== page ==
Deploring what he called yesterday “a cowardly and senseless crime”, Pope Francis yesterday appealed to the civil authorities in Pakistan to protect vulnerable religious minorities following the deaths of 72 mostly Christians in an Easter Day suicide attack on a park in Lahore.
Jamaat-ul-Ahrar, a faction of the Taliban, claimed responsibility for the bombing that killed 29 children and their parents and left 240 injured. The Islamic fanatics said the attack was intended to kill Christians, who make up almost 2 per cent of Pakistan’s population and have long been vulnerable to sectarian violence (see AP backgrounder).
The Pope in St Peter’s Square yesterday called for a minute’s silence to remember the victims, following his Regina Coeli address which during Eastertide replaces the Angelus.
“I wish to express my closeness to all those affected by this cowardly and senseless crime, and ask you to pray to the Lord for the numerous victims and their loved ones,” Pope Francis said, adding: “I appeal to the civil authorities and to all the social components of that nation, that they do everything possible to restore security and tranquility to the population and, in particular, the most vulnerable religious minorities.”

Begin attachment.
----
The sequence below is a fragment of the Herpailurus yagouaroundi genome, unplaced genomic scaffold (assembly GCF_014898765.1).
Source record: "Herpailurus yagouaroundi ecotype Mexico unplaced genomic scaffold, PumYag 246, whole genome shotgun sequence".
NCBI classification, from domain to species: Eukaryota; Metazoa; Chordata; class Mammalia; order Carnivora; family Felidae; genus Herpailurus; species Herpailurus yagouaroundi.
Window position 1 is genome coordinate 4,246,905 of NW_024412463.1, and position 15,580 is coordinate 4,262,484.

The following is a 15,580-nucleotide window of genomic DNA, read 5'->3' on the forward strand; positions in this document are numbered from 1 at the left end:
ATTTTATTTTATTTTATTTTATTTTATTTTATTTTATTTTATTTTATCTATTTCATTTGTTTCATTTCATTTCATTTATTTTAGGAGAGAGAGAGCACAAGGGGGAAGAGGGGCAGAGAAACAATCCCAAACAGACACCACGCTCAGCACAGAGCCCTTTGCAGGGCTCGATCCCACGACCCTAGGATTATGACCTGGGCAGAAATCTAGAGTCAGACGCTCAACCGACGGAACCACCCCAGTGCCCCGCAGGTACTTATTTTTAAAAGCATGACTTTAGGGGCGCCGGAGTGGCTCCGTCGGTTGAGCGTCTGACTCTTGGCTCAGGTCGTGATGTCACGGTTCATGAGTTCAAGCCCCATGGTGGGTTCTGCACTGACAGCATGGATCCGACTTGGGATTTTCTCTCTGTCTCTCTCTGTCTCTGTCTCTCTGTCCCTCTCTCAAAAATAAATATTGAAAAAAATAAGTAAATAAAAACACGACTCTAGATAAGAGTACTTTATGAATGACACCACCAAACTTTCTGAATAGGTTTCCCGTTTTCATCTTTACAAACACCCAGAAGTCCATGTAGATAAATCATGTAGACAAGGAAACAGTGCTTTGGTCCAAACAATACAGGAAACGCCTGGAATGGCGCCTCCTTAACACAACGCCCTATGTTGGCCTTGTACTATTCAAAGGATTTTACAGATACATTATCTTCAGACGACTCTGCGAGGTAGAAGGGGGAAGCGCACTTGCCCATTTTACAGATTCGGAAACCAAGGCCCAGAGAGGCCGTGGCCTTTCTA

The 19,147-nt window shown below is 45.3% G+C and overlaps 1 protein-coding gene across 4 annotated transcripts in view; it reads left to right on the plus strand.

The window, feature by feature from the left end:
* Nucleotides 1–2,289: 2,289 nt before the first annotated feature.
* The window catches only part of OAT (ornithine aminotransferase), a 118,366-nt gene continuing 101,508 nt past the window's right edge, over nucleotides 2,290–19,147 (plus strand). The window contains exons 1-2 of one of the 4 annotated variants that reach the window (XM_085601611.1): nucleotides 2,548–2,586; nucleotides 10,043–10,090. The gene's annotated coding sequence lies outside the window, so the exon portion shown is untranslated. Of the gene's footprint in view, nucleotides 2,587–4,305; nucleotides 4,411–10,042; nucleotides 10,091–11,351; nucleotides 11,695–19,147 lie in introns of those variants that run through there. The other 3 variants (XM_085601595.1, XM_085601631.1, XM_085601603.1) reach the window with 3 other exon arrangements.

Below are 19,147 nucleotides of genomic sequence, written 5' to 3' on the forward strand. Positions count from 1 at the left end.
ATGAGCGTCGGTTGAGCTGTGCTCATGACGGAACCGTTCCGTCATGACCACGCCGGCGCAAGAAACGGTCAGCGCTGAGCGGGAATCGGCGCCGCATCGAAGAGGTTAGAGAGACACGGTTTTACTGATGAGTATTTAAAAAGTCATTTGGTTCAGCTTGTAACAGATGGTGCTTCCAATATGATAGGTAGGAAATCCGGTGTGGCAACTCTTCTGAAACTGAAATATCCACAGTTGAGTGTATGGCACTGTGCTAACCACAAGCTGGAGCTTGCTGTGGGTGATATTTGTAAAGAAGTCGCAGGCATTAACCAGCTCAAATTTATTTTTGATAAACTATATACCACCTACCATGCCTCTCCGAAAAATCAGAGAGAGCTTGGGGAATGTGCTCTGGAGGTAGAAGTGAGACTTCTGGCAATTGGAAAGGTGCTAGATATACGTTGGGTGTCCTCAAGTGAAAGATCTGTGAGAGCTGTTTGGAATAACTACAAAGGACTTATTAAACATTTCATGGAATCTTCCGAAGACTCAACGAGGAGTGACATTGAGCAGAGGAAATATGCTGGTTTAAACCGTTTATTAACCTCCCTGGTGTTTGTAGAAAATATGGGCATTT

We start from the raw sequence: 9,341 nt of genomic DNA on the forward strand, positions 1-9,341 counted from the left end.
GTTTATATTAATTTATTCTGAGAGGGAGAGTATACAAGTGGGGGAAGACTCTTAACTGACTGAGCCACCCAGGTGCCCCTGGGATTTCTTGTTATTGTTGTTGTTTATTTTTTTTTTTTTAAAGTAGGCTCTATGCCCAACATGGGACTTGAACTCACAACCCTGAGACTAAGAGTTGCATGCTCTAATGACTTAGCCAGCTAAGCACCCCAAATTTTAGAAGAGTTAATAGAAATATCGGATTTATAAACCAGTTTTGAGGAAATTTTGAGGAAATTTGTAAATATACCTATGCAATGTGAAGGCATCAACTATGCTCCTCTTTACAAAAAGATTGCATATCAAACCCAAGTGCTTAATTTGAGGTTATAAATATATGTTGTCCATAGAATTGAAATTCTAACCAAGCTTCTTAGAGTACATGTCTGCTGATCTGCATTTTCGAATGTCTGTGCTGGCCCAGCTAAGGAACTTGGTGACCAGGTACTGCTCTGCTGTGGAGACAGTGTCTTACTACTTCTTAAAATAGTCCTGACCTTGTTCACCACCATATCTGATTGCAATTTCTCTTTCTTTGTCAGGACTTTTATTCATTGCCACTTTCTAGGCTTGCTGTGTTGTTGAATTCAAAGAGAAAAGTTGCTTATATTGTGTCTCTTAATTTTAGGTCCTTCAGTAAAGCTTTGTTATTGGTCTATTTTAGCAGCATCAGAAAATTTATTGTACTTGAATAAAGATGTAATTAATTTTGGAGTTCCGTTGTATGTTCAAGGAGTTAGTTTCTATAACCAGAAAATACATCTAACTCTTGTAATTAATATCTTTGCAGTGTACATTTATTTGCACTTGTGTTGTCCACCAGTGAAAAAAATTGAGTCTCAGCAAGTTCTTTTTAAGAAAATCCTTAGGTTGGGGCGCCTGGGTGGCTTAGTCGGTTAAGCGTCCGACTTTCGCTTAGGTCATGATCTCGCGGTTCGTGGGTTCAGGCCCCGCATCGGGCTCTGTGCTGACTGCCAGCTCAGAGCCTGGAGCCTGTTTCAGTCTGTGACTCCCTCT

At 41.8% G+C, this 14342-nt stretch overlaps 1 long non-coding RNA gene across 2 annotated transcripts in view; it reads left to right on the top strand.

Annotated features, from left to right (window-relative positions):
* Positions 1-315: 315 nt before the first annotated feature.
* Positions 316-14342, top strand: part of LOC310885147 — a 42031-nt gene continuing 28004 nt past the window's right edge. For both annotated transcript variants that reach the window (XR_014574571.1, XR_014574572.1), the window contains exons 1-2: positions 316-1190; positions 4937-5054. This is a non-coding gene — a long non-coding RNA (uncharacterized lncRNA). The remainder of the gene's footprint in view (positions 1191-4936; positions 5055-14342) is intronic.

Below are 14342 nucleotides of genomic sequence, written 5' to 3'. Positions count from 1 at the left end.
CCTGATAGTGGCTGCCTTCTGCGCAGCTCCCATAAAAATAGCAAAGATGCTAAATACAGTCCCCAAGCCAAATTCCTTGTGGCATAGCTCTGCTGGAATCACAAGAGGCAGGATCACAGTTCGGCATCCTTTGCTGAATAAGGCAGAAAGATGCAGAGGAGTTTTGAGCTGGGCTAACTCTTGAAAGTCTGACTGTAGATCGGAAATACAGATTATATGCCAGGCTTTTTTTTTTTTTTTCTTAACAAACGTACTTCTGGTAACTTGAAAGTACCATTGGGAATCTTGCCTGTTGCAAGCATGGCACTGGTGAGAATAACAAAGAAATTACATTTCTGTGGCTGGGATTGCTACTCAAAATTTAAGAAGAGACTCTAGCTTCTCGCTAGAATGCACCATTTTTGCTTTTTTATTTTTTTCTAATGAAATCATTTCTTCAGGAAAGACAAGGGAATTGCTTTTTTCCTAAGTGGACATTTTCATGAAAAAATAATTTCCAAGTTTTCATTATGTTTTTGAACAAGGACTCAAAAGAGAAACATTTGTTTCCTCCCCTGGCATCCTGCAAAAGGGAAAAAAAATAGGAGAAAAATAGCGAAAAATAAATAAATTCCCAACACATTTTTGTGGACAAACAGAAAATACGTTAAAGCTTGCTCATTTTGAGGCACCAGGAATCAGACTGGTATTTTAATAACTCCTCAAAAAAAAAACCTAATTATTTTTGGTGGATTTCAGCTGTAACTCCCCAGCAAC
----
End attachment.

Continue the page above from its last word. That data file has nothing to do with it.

Cardinal Vincent Nichols today described the bombing in Lahore as “despicable and utterly contemptible”. In a tweet, the Archbishop of Westminster said that “evil will never defeat goodness”.
Lahore, the capital of Punjab, is the power base of the Pakistani president, Nawaz Sharif, whose democratically elected government is contested by the Taliban, who wish to impose sharia law.
Violence against the 3m-strong Pakistani Christian minority is nothing new. A year ago two suicide bombers killed 17 and wounded 78 in an attack on a Christian neighbourhood in Lahore.